Here, the Chinese and the Muslims share the same view – so that neither culture enables the abilities of its people that could help to invent new products. The Chinese and some non-oil producing Muslim countries can copy Western inventions; the oil-rich countries import from the West whatever they need.
Because the Chinese direct their energy towards the future, and rarely focus on past grievances, their approach possibly offers more hope for a better life, in which their people's standard of living increases, and China – from their point of view – takes what they regard as its rightful place on the world stage.
Reader comments on this item
|Asians [62 words]||Rolf||Nov 5, 2013 05:57|
|Islam and the rest of the world [54 words]||Jeff||Sep 13, 2013 15:42|
|↔ Military 'aid' to the 'incompatible' nations [79 words]||anObserver||Sep 13, 2014 03:15|
|China's and the Chinese's view on Islam and the Middle East [217 words]||Jacques Huynen||Mar 24, 2013 15:29|
|The inability to learn [23 words]||Ethan P.||Mar 21, 2013 08:11|
|Obsessed with "the other," Islam cannot adapt. [106 words]||Steven Buckley||Mar 21, 2013 05:35|
Comment on this item
by Burak Bekdil
Where Turkey stands today is a perfect example of how, when Islamists -- mild or otherwise -- rule a county, even the most basic liberties are systematically suppressed.
"A climate of fear has emerged in Turkey." — Hasam Kilic, President, Turkey's Constitutional Court.
The prosecutor demanded a heavier penalty for the victim than for her torturers.
The European Commission identified government interference in the judiciary and bans imposed on social media as the major sources of concern regarding Turkey's candidacy for full membership.
by Khaled Abu Toameh
To understand what drives a young Palestinian to carry out such a deadly attack, one needs to look at the statements of Palestinian Authority leaders during the past few weeks.
The anti-Israel campaign of incitement reached its peak with Abbas's speech at the UN a few weeks ago, when he accused Israel of waging a "war of genocide" in the Gaza Strip. Abbas made no reference to Hamas's crimes against both Israelis and Palestinians.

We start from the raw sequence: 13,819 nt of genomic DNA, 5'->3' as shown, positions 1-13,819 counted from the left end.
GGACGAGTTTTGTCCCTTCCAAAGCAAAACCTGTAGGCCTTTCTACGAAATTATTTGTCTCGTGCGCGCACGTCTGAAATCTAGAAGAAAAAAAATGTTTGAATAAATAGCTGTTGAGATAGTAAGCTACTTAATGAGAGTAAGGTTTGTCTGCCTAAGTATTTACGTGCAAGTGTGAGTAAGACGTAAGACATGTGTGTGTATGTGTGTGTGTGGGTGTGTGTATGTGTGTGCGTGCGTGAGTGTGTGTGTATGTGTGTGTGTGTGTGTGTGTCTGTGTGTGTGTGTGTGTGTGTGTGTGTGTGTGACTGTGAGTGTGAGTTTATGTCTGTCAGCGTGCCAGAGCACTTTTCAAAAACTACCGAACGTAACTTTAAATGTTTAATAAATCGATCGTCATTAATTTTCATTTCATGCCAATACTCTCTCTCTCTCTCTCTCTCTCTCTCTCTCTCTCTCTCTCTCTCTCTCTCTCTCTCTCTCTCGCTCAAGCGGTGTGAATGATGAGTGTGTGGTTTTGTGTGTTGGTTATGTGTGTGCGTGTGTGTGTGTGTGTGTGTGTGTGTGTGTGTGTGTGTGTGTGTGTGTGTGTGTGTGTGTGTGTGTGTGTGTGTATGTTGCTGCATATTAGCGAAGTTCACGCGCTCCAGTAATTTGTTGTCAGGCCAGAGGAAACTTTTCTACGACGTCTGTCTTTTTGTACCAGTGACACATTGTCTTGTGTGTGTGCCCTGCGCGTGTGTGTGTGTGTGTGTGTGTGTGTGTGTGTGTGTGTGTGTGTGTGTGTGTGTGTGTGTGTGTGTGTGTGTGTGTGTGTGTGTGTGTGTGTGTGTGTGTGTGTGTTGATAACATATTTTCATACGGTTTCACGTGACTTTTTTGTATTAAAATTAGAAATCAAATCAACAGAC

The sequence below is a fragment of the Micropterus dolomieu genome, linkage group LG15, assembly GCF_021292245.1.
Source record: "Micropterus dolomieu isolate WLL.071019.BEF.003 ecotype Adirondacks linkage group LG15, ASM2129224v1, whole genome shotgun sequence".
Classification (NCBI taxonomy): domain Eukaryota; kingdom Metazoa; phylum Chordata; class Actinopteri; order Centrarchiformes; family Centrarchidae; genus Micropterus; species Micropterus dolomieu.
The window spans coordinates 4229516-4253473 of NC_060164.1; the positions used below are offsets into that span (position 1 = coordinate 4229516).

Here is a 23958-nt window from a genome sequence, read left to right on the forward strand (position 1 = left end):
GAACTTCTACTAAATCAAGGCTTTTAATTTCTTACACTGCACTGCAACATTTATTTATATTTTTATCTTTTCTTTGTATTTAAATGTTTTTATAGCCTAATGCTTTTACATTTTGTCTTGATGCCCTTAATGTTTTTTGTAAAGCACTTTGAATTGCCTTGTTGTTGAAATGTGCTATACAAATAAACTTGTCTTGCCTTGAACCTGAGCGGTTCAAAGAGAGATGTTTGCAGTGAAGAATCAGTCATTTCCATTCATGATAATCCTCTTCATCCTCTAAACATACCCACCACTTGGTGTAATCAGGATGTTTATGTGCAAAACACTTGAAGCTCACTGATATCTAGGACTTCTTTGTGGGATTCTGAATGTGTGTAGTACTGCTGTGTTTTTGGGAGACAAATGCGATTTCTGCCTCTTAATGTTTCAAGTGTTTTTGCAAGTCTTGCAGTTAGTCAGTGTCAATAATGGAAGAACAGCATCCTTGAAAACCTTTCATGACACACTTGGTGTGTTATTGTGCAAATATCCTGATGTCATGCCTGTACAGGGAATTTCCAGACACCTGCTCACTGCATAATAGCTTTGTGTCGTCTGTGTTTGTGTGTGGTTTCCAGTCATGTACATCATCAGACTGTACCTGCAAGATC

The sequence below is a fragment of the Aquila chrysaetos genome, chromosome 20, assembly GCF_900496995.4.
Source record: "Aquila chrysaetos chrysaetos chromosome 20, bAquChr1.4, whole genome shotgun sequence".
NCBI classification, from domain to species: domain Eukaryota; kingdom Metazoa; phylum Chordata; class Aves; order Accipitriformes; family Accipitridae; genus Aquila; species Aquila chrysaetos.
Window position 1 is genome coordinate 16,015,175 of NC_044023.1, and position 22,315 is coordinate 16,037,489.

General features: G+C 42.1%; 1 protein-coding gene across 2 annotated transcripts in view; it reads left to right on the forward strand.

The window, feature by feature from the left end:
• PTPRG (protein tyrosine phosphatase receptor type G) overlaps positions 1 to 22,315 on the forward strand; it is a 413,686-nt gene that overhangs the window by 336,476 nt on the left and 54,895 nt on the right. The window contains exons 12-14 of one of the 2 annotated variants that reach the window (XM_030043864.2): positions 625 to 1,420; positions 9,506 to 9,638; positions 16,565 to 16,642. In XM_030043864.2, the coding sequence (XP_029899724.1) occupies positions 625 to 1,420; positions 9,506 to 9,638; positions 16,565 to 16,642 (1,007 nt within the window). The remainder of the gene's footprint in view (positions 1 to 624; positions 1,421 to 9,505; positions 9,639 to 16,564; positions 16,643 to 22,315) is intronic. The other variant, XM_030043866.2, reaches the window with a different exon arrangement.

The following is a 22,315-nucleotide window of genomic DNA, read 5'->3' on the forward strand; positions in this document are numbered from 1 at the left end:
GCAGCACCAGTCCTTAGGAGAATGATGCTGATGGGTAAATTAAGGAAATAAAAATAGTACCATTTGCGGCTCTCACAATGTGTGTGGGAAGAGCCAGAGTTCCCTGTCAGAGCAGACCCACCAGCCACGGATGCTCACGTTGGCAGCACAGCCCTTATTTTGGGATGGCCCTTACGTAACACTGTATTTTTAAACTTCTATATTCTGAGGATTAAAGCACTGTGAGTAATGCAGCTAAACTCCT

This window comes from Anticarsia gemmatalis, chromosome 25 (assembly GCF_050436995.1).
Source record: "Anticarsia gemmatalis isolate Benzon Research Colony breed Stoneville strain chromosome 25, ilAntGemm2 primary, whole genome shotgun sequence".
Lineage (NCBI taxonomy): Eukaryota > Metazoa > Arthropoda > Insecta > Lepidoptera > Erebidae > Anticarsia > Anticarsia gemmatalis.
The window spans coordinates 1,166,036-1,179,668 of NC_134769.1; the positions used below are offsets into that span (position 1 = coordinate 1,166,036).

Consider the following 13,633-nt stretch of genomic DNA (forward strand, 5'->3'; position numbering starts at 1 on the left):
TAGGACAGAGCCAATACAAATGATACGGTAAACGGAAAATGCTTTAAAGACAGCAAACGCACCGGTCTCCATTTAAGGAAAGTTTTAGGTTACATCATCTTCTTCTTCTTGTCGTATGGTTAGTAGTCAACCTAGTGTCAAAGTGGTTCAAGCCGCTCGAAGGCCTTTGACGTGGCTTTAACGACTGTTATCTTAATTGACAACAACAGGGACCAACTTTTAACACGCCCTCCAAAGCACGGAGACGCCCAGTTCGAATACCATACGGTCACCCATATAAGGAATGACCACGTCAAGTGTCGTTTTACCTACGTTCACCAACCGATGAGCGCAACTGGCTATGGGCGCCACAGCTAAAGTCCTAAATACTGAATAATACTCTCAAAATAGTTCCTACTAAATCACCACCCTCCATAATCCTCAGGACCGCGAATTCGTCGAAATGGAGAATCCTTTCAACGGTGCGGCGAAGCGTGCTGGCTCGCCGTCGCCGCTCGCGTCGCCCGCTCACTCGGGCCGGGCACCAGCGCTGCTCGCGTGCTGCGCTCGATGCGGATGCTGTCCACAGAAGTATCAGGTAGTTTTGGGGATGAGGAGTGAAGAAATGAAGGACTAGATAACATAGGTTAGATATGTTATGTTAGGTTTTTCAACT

Whatever his motives, it is clear that the man who carried out the most recent attack, was influenced by the messages that Abbas and the Palestinian Authority leadership have been sending their people.
by Richard Kemp
Would General Allen -- or any other general today -- recommend contracting out his country's defenses if it were his country at stake? Of course not.
The Iranian regime remains dedicated to undermining and ultimately destroying the State of Israel. The Islamic State also has Israel in its sights and would certainly use the West Bank as a point from which to attack, if it were open to them.
There can be no two-state solution and no sovereign Palestinian Arab state west of the Jordan, however desirable those things might be. The stark military reality is that Israel cannot withdraw its forces from the West Bank.
Fatah leaders ally themselves with the terrorists of Hamas, and, like Hamas, they continue to reject the every existence of the State of Israel.
If Western leaders actually want to help, they should use all diplomatic and economic means to make it clear to the Palestinians that they will never achieve an independent and sovereign state while they remain set on the destruction of the State of Israel.
by Louis René Beres
The Palestine Liberation Organization [PLO], forerunner of today's Palestinian Authority, was founded in 1964, three years before Israel came into the unintended control of the West Bank and Gaza. What therefore was the PLO planning to "liberate"?
Why does no one expect the Palestinians to cease all deliberate and random violence against Israeli civilians before being considered for admission to statehood?
On June 30, 1922, a joint resolution of both Houses of Congress of the United States endorsed a "Mandate for Palestine," confirming the right of Jews to settle anywhere they chose between the Jordan River and the Mediterranean Sea. This is the core American legacy of support for a Jewish State that President Obama now somehow fails to recall.
A sovereign state of Palestine, as identified by the Arabs -- a Muslim land occupied by "Palestinian" Arabs -- has never existed; not before 1948, and not before 1967. From the start, it was, and continues to be, the Arab states -- not Israel -- that became the core impediment to Palestinian sovereignty.
by Timon Dias
It looks as if this new law is meant to serve as a severe roadblock to parties that would like to dismantle the EU in a democratic and peaceful way from within.
A rather dull semantic trick pro-EU figures usually apply, is calling their opponents "anti-Europe."